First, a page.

Alfred Munnings records a disconsolate Henry La Thangue when they met in Chelsea Arts Club in the early years of the century. The rural idyll was fast disappearing in England, and the painter wondered where he could find 'a quiet old world village' with 'real country models'.
'...Again and again when we met ... there was the same question - and a tinge of sadness in his voice.'
La Thangue, Munnings believed, never achieved his goal.1
To some extent, this story is apocryphal. While it is true that he spent much of his time in Provence after 1901, throughout the Edwardian years La Thangue retained his base at Haylands, Graffham in Sussex. For the travel writer, EV Lucas, his presence in the village was one of its chief distinctions. Surveying the area in 1904 he wrote,
'Graffham is interesting as being the home of one of our most truthful of living painters, Mr HH La Thangue whose scenes of peasants at work ...and studies of sunlight spattering through trees are among the triumphs of modern English art.'2
The local farms and surrounding orchards of Lavington Down and Petworth continued to provide the stimulus he required - particularly in the unmechanised activities of fruit-picking. Apples and plums were in abundance during September each year and their processing inspired a long series of works, beginning with the monumental A Sussex Cider Press, shown at the Royal Academy in 1898 (Private Collection, sold Christie's, 9 June 2004).3
Here was a Hardy-esque celebration of an old country tradition. Itinerant labourers in the old gang system were paid in part with cider, and there are instances of their refusing wage increases if the cider allowance was to be cut. The drink was frequently consumed in the fields during harvest times, and larger farms in West Sussex maintained orchards expressly for this purpose. The commercial production of cider was yet in its infancy. Collecting and storing the fruit to await the arrival of a travelling press was a labour-intensive activity often involving wives and children during the weeks of autumn, and cider-making lasted, in some instances, up until December.4 La Thangue was interested in the whole process from gathering wind-falls to loading laden baskets on to carts - activities shown in Cider Apples, 1899 (Art Gallery of New South Wales, Sydney), A Sussex Orchard, 1905 (Private Collection), and A Sussex Autumn 1907 (Toi o Tamaki, Auckland Art Gallery, Mackelvie Trust Collection). Because it involved women and men, young and old working in collaboration to garner nature's bounty, fruit picking was a metaphor for rural harmony in the face of industrialisation. Unlike their pale city counterparts, La Thangue's yeomen apple gatherers were strong and healthy.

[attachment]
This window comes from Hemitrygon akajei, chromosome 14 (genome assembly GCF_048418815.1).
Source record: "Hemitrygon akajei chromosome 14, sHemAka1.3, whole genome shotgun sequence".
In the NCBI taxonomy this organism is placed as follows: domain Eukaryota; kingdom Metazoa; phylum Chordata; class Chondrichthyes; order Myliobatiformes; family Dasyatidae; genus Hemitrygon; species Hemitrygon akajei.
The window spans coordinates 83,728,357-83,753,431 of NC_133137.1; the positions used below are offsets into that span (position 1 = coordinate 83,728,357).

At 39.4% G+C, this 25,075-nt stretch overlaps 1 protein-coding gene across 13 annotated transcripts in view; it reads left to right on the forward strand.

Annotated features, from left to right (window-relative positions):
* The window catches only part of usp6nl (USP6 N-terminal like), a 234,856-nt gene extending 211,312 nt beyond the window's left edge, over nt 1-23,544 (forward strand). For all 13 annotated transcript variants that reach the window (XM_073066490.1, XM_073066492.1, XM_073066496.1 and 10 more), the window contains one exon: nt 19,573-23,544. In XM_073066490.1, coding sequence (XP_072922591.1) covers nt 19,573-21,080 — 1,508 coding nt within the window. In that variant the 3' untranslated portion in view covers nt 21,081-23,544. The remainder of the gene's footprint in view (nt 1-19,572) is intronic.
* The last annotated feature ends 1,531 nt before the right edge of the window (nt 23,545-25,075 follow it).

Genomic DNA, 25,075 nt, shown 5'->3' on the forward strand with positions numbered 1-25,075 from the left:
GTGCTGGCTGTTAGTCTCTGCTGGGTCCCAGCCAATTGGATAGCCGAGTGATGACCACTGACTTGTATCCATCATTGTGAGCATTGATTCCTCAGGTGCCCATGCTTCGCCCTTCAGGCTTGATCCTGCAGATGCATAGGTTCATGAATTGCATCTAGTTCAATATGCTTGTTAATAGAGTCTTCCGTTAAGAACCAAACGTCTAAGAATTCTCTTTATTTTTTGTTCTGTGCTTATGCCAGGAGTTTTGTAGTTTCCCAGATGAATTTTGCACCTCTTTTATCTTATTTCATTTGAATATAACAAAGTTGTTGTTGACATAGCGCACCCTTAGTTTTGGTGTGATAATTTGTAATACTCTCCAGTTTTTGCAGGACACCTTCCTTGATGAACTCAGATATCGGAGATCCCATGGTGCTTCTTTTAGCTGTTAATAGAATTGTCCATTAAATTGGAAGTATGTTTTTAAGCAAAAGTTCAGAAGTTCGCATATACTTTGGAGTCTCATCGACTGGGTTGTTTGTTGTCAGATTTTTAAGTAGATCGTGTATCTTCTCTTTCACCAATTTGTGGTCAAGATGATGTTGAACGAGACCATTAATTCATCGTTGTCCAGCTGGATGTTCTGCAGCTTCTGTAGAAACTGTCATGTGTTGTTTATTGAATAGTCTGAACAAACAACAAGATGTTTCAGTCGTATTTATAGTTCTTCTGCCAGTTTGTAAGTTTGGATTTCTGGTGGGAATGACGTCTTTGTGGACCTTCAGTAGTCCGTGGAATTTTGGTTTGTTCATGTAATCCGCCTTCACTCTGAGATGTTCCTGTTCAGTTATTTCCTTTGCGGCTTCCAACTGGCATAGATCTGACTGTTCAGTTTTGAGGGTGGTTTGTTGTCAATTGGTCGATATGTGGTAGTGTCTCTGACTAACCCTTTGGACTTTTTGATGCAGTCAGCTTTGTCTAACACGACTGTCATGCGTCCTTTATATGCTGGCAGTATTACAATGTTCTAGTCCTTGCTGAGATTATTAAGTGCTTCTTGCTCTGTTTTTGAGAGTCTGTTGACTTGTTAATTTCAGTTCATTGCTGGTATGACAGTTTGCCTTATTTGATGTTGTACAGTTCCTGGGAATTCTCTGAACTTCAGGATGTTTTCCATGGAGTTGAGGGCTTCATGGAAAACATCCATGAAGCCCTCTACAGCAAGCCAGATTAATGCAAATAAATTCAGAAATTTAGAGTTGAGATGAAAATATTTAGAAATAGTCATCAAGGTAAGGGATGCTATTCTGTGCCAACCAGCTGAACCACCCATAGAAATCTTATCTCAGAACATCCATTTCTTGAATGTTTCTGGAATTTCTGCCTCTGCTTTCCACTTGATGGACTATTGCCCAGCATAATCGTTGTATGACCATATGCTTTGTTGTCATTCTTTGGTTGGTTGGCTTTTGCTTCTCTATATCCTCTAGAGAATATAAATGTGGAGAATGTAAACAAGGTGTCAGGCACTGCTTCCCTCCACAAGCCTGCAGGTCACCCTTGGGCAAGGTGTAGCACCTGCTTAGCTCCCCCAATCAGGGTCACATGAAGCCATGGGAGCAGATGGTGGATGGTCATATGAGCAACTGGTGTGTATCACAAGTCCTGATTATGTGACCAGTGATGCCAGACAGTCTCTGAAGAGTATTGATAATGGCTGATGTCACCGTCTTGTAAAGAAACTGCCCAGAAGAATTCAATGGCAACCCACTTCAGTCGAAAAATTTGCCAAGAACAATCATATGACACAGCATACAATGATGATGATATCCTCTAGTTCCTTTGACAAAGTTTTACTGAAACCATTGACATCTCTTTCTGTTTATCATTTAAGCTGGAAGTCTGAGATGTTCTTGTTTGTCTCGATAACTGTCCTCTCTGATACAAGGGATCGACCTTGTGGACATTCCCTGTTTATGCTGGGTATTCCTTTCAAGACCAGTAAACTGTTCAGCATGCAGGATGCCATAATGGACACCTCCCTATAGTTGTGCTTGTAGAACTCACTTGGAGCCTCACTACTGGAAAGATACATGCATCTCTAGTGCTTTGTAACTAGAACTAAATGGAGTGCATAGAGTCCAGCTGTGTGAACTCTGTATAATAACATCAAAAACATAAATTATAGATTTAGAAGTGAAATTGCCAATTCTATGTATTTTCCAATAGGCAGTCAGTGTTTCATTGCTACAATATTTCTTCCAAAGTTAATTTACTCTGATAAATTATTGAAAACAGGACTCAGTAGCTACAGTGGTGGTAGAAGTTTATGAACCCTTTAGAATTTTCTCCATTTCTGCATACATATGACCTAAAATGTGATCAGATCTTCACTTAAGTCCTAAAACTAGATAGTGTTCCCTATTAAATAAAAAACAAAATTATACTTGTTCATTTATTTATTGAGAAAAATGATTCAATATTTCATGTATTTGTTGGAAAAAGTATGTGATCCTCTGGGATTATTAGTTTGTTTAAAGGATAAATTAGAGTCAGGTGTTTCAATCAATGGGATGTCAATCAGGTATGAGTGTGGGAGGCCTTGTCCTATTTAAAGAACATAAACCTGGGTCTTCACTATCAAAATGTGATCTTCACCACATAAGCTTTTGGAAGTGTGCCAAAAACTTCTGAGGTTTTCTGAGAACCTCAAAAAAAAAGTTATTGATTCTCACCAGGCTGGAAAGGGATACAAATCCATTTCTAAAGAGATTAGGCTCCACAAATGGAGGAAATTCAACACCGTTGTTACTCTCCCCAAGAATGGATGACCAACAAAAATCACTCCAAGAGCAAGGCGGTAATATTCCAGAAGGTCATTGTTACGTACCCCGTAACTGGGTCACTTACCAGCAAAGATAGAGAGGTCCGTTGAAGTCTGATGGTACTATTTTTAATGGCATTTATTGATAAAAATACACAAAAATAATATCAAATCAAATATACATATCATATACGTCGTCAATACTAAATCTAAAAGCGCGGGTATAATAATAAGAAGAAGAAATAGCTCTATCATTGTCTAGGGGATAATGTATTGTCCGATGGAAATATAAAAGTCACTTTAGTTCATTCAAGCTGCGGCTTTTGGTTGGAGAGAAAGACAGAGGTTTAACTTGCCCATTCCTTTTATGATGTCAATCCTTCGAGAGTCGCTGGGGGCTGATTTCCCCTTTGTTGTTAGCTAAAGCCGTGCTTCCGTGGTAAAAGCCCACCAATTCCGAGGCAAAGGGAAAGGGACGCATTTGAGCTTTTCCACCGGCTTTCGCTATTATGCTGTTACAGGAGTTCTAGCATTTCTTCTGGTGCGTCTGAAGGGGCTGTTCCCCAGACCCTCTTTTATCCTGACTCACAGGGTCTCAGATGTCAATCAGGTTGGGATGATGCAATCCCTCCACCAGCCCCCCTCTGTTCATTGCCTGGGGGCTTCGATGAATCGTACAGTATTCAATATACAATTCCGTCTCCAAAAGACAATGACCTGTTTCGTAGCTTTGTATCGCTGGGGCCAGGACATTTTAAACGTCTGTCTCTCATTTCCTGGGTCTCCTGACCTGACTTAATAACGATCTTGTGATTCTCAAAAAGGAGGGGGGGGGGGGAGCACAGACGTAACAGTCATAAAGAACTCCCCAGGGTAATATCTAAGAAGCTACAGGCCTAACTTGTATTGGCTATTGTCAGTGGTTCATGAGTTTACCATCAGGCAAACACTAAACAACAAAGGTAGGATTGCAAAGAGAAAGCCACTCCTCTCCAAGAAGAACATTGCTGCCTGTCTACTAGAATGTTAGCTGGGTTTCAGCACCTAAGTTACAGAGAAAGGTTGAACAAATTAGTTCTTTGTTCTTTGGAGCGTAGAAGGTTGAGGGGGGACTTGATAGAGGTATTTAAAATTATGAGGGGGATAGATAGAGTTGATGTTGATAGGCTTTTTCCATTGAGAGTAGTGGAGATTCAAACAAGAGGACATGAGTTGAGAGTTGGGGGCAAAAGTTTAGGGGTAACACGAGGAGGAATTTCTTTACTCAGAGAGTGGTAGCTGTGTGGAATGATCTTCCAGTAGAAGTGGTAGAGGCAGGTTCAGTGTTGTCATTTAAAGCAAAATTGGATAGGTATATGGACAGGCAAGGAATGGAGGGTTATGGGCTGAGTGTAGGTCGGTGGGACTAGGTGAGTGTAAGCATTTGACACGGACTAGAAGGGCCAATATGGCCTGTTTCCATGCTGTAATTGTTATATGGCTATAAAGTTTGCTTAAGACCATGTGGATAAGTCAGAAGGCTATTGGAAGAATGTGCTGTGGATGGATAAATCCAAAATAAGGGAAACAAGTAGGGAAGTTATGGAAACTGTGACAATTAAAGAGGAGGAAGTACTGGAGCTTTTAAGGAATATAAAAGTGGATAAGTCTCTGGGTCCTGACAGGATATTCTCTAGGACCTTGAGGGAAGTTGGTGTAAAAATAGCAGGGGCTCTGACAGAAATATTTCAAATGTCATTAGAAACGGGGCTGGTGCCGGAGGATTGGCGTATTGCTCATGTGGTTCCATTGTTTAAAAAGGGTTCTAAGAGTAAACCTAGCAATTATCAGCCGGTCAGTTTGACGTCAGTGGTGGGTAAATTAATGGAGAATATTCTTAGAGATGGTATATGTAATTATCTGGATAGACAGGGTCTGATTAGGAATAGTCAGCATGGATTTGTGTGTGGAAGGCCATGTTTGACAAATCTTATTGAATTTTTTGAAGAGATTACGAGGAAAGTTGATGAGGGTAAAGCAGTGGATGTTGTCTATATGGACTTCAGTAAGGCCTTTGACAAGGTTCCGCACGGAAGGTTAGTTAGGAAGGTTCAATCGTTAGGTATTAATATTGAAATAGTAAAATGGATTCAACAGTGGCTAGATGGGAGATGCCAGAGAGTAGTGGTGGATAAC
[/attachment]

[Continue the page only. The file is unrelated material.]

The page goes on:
The present example extends this general theme. In its deployment of foreground and background figures - a classic La Thangue arrangement - it complements the works of 1899 and 1907. In his memorial exhibition of 1930, In the Orchard, Haylands, Graffham was particularly admired when a local reviewer, invoking lines from a popular rustic poem by Whittier, remarked
'The most wistful thing in the exhibition is the face of the young girl carrying red apples gathered in the orchards of Haylands, Graffham. Perhaps, like Maud Muller, she was yearning 'for something better than she had known'.5
1 Sir Alfred Munnings, An Artist's Life, 1950 (Museum Press), pp.97-8; quoted in Kenneth McConkey, A Painter's Harvest, HH La Thangue, 1859-1929, 1978, (exhibition catalogue, Oldham Art Gallery), pp. 13-14.
2 EV Lucas, Highways and Byways of Sussex, 1904 (1923 ex, MacMillan), p. 21.
3 A later variant on this theme, Milling Cider Apples, (National Trust, Standen), was shown at the Royal Academy in 1905. See McConkey, 1978, no. 24.
4 Giles Winterborne, the hero in Hardy's The Woodlanders operated a travelling press.
5 Anon, 'The Late Mr HH La Thangue - A Memorial Exhibition', Sussex County Herald, 19 September 1930. Maud Muller was the heroine of celebrated verses by the New England Quaker poet, John Greenleaf Whittier (1807-1892), in which a fieldworker gives sustenance to the local Judge and as he departs she pines for a better life.